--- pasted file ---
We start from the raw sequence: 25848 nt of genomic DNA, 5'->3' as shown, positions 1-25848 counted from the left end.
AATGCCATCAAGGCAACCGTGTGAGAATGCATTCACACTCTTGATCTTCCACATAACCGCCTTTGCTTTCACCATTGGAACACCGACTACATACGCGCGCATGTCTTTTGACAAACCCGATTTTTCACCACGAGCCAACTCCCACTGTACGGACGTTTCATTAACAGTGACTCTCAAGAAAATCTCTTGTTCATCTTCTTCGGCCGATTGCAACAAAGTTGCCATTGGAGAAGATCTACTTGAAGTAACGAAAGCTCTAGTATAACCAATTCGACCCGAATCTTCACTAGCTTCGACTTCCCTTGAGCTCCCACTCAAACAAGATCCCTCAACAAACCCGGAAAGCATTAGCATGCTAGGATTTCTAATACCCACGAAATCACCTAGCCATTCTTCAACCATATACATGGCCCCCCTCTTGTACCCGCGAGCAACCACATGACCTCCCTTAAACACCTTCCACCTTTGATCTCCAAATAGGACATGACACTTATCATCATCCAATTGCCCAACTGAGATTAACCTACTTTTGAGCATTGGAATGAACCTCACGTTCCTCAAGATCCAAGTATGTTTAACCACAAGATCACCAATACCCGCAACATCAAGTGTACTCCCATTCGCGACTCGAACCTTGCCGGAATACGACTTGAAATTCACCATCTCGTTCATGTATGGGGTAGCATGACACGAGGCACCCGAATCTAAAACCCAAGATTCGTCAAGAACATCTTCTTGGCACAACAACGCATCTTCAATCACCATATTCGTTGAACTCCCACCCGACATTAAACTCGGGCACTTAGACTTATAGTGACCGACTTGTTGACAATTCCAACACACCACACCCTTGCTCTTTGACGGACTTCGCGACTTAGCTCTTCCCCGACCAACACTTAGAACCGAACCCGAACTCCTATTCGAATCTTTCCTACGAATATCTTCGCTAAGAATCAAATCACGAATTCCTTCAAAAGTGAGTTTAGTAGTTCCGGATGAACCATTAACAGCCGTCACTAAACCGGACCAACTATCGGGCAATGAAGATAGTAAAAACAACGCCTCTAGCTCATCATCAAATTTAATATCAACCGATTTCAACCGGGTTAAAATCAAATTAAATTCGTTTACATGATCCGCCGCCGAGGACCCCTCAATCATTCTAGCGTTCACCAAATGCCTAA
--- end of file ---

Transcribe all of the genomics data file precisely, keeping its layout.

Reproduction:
We start from the raw sequence: 25848 nt of genomic DNA, 5'->3' as shown, positions 1-25848 counted from the left end.
AATGCCATCAAGGCAACCGTGTGAGAATGCATTCACACTCTTGATCTTCCACATAACCGCCTTTGCTTTCACCATTGGAACACCGACTACATACGCGCGCATGTCTTTTGACAAACCCGATTTTTCACCACGAGCCAACTCCCACTGTACGGACGTTTCATTAACAGTGACTCTCAAGAAAATCTCTTGTTCATCTTCTTCGGCCGATTGCAACAAAGTTGCCATTGGAGAAGATCTACTTGAAGTAACGAAAGCTCTAGTATAACCAATTCGACCCGAATCTTCACTAGCTTCGACTTCCCTTGAGCTCCCACTCAAACAAGATCCCTCAACAAACCCGGAAAGCATTAGCATGCTAGGATTTCTAATACCCACGAAATCACCTAGCCATTCTTCAACCATATACATGGCCCCCCTCTTGTACCCGCGAGCAACCACATGACCTCCCTTAAACACCTTCCACCTTTGATCTCCAAATAGGACATGACACTTATCATCATCCAATTGCCCAACTGAGATTAACCTACTTTTGAGCATTGGAATGAACCTCACGTTCCTCAAGATCCAAGTATGTTTAACCACAAGATCACCAATACCCGCAACATCAAGTGTACTCCCATTCGCGACTCGAACCTTGCCGGAATACGACTTGAAATTCACCATCTCGTTCATGTATGGGGTAGCATGACACGAGGCACCCGAATCTAAAACCCAAGATTCGTCAAGAACATCTTCTTGGCACAACAACGCATCTTCAATCACCATATTCGTTGAACTCCCACCCGACATTAAACTCGGGCACTTAGACTTATAGTGACCGACTTGTTGACAATTCCAACACACCACACCCTTGCTCTTTGACGGACTTCGCGACTTAGCTCTTCCCCGACCAACACTTAGAACCGAACCCGAACTCCTATTCGAATCTTTCCTACGAATATCTTCGCTAAGAATCAAATCACGAATTCCTTCAAAAGTGAGTTTAGTAGTTCCGGATGAACCATTAACAGCCGTCACTAAACCGGACCAACTATCGGGCAATGAAGATAGTAAAAACAACGCCTCTAGCTCATCATCAAATTTAATATCAACCGATTTCAACCGGGTTAAAATCAAATTAAATTCGTTTACATGATCCGCCGCCGAGGACCCCTCAATCATTCTAGCGTTCACCAAATGCCTAA